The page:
Cleansing Fire

Defending Truth and Tradition in the Roman Catholic Church

How is Blessed Kateri Parish Doing?

March 14th, 2011, Promulgated by Dr. K

Last fall the five Irondequoit parishes of Christ the King, St. Salome, St. Thomas the Apostle, St. Margaret Mary, and St. Cecilia were merged by Bishop Clark into a single canonical parish comprising three churches: Christ the King, St. Margaret Mary, and St. Cecilia. I thought it might be interesting to see how well this new Irondequout community of Blessed Kateri Tekakwitha has performed since Fr. Tanck eliminated all Masses at two of the churches in the parish. In order to discover the answer, I compiled the attendance figures so far this year for Blessed Kateri and compared these figures to those from the same period of time last year. No surprise; Blessed Kateri parish has lost a number of weekend Mass attendees.

Here is a chart comparing early 2010 to early 2011:

Note: Two weeks of data are missing for St. Margaret Mary in 2010 and one week of data for St. Cecilia in 2011. These weeks were not included in the final calculation. The Masses on Jan 2/3 were not included because they appear to be outliers due to significantly lower Mass attendance compared to the other weeks.

Based upon the available data, Blessed Kateri averaged 3,426 people per weekend in 2010. In 2011, after Masses were eliminated at St. Thomas and St. Salome, the parish has averaged 2,720 people per weekend. The difference from 2010 to 2011 is a decline of 705 weekend Mass attendees in Irondequoit!  This 21% decline is a significant drop in attendance which should not be ignored by Blessed Kateri, the diocese, or the Vatican.

It is worth pointing out that the combined average attendance for the “closed” churches (STA and SS) last year was 777 people. Unless the remaining churches (CTK, SMM, SC) experienced sizable declines despite remaining open, it is reasonable to conclude that most of the 705 lost attendees would have come from St. Thomas and St. Salome churches. What this means is that at worst 91% of the parishioners of St. Thomas and St. Salome have avoided the new Irondequout parish. That is a putrid retention rate of 9%. Now, the actual percentage is probably not that high, but the number of lost STA/SS parishioners is likely north of 70%. This is a far cry from the 2010 IPPG projection that the new parish would lose 20% of St. Thomas and St. Salome parishioners while retaining 80%. In fact, what was actually occurred in Irondequoit is the opposite!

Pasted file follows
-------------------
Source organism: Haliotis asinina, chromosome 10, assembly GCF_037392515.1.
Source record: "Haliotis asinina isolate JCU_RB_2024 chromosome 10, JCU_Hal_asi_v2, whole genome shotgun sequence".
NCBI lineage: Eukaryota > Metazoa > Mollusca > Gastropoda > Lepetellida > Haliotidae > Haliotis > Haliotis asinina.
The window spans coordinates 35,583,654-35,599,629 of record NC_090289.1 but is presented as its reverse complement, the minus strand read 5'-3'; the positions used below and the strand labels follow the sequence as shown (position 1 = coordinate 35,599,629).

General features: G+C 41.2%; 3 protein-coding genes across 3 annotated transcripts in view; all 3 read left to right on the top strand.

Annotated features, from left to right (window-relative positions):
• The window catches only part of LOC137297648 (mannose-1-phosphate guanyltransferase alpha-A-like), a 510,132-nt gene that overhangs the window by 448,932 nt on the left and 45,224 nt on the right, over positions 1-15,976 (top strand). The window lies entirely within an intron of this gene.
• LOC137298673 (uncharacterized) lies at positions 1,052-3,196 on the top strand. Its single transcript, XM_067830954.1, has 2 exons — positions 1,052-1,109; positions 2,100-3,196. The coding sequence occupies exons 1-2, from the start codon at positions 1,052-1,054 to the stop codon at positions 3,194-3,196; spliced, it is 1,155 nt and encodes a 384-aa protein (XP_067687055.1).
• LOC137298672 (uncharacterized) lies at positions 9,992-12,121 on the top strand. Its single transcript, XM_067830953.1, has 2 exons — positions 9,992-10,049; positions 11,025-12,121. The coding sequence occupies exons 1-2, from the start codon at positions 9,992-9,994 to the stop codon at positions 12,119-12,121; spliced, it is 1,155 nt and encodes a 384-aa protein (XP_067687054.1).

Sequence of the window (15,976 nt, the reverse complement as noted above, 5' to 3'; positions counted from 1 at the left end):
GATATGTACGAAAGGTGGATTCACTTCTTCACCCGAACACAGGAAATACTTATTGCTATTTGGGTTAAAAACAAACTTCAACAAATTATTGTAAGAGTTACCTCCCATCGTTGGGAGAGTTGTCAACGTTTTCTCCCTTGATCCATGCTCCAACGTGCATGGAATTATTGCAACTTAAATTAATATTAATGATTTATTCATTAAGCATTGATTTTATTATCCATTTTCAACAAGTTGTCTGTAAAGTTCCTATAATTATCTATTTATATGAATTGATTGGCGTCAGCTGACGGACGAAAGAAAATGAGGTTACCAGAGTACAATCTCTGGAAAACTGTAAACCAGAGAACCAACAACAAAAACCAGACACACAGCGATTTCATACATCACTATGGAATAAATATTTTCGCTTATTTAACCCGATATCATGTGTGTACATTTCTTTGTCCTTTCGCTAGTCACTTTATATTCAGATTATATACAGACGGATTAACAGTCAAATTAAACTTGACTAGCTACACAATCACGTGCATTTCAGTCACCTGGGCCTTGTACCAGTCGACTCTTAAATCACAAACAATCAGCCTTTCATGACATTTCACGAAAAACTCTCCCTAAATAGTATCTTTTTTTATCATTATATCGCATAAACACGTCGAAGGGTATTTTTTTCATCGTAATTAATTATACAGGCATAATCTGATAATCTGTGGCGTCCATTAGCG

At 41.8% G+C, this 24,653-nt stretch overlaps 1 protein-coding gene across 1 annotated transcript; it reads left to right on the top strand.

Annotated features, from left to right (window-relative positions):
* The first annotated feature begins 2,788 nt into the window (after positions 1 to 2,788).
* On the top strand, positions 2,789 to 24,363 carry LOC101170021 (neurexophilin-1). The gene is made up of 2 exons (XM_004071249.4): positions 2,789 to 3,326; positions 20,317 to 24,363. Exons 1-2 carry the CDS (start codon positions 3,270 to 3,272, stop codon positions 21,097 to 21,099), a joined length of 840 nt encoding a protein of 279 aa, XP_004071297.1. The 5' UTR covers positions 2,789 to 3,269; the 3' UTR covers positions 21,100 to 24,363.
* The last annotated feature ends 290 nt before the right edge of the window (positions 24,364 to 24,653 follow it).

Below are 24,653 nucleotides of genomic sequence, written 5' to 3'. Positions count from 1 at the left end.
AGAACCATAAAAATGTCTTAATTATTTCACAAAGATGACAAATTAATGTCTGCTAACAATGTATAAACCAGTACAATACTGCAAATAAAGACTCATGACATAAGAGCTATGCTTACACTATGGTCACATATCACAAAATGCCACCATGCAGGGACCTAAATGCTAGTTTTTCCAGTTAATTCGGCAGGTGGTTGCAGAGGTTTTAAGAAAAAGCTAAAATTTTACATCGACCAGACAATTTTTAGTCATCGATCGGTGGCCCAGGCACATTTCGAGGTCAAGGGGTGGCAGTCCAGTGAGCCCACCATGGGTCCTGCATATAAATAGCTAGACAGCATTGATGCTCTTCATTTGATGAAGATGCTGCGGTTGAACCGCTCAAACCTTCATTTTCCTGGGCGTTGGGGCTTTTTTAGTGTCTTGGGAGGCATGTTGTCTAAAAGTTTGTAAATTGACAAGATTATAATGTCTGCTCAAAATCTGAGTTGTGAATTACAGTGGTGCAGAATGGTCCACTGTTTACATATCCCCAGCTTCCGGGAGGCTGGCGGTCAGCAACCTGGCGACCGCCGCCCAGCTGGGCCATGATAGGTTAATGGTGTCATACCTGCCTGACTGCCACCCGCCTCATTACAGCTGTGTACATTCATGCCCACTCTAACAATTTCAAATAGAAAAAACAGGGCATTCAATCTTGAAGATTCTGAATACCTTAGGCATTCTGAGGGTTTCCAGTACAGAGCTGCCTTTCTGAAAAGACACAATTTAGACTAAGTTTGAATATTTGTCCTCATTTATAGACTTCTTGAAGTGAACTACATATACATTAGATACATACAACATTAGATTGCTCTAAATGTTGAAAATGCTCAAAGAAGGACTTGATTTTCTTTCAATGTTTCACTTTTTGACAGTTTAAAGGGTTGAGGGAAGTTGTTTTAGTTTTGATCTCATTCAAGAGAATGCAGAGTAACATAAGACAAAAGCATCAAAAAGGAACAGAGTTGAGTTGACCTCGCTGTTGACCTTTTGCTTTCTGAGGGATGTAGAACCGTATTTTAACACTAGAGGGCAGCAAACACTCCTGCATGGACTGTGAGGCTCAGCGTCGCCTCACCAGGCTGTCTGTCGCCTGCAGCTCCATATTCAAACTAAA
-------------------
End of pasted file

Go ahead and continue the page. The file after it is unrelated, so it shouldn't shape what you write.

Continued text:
The people of St. Thomas the Apostle predicted this outcome which, for whatever reason, was so difficult for the Irondequout planning group to foresee. Below is a passage from the St. Thomas addendum to the IPPG plan which accurately predicted a 70%+ loss in STA parishioners:

The solution to this problem is clear in my opinion; Masses should once again be offered at St. Thomas the Apostle and, if possible, at St. Salome. As has been stated countless times on this site, STA can financially support itself. They also have ample parking, excellent facilities, and enough dedicated parishioners to keep their church open and vibrant for many years to come. The only Sunday obligation Mass offered at St. Thomas since the “closing” Mass last fall was the very well attended K of C Pro-Life Mass, which was attended by at least 600 people. If this diocese cares about souls, they will demand that Mass be offered once again at these churches.